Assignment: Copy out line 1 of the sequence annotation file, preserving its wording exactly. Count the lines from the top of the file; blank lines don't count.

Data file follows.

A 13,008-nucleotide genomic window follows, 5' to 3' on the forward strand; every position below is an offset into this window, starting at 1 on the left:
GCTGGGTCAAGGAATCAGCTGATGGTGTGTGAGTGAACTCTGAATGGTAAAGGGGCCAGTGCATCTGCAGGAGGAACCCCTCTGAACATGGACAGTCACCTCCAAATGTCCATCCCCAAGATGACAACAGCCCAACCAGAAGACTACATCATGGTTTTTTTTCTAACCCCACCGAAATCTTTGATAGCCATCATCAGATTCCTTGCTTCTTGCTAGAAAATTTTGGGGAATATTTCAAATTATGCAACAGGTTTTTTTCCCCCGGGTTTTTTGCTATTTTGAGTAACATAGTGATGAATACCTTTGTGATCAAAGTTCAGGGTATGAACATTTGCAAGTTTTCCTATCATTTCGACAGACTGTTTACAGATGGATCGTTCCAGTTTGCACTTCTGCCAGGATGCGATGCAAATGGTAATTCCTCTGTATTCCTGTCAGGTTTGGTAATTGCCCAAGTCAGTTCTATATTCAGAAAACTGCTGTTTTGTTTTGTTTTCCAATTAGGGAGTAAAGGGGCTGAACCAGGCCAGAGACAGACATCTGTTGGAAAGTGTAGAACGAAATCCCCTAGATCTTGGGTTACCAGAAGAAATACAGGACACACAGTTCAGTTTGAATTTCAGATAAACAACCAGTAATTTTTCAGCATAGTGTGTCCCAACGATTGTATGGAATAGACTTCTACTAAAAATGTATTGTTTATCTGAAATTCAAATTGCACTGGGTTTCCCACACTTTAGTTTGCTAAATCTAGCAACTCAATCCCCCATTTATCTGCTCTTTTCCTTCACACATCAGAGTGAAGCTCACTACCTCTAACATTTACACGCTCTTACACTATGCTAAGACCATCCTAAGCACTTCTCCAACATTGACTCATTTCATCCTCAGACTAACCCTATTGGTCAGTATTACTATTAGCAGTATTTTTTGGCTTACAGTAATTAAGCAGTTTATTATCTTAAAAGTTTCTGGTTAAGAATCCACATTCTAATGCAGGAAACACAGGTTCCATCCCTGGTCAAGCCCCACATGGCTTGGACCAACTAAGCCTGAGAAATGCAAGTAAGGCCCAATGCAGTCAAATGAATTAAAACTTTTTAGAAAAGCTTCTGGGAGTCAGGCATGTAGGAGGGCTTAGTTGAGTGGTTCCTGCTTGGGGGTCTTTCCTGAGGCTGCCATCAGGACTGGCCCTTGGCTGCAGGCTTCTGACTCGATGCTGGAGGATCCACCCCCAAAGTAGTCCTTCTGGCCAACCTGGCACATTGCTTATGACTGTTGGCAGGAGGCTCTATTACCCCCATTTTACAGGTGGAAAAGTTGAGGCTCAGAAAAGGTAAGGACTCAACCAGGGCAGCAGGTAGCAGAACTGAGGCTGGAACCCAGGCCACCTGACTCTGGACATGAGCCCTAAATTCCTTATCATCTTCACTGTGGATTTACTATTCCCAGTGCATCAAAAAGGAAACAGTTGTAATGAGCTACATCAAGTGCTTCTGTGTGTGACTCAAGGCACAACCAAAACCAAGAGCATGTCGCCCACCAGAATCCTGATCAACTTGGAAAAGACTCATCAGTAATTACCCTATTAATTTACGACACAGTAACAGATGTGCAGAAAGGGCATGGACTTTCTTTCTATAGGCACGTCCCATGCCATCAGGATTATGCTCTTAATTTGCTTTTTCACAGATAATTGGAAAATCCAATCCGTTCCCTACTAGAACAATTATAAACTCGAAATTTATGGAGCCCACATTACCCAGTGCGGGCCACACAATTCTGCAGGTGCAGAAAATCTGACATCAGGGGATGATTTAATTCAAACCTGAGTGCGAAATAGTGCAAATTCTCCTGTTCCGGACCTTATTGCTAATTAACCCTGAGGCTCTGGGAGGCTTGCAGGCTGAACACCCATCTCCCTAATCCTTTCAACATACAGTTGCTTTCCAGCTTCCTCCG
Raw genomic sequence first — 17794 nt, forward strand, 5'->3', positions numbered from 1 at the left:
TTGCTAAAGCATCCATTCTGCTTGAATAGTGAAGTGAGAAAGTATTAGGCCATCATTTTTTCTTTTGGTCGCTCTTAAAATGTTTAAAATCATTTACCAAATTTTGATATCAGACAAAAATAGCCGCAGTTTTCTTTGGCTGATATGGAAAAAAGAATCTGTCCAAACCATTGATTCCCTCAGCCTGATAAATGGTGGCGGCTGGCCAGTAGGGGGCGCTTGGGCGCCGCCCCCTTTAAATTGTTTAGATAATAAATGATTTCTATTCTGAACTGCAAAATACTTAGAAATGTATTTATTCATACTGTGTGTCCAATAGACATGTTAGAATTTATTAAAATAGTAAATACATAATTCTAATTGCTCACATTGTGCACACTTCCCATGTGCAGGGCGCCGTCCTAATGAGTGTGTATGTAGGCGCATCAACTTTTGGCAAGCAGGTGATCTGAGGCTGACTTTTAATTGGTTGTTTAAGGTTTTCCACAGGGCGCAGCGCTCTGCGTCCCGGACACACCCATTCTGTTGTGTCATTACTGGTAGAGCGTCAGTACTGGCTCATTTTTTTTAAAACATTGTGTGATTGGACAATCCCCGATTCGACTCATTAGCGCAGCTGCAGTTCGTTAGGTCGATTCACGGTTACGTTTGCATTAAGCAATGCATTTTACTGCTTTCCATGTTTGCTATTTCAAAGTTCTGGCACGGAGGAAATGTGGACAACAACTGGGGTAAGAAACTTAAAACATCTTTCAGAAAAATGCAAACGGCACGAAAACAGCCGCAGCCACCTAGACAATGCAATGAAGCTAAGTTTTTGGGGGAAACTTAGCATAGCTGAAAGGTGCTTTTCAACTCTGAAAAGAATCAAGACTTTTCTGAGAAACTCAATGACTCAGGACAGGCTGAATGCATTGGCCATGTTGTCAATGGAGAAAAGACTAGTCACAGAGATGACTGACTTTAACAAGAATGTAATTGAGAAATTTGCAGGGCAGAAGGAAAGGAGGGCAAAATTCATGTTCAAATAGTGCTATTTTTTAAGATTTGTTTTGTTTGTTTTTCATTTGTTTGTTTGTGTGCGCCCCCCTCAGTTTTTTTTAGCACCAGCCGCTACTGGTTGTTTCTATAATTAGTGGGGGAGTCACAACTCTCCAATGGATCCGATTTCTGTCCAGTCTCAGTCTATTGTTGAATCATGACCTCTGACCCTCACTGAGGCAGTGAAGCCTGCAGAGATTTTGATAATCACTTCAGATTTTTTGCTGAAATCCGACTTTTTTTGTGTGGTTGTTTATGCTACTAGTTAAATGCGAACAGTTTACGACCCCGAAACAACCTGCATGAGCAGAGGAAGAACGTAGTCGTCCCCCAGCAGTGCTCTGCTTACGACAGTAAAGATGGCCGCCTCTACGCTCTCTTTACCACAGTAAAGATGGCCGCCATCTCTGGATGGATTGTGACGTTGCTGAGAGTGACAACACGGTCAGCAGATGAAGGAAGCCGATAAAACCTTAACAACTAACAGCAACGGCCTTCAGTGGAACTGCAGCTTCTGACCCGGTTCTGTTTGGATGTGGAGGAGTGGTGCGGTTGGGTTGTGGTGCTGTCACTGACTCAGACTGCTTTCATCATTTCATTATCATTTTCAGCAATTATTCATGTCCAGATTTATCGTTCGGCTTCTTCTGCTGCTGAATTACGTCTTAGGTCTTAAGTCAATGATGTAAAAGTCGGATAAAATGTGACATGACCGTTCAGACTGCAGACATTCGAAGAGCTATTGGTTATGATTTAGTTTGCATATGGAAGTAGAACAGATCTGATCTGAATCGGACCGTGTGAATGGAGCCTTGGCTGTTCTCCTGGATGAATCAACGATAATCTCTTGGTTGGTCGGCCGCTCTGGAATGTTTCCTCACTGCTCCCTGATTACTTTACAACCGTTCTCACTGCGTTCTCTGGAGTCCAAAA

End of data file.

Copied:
A 13,008-nucleotide genomic window follows, 5' to 3' on the forward strand; every position below is an offset into this window, starting at 1 on the left: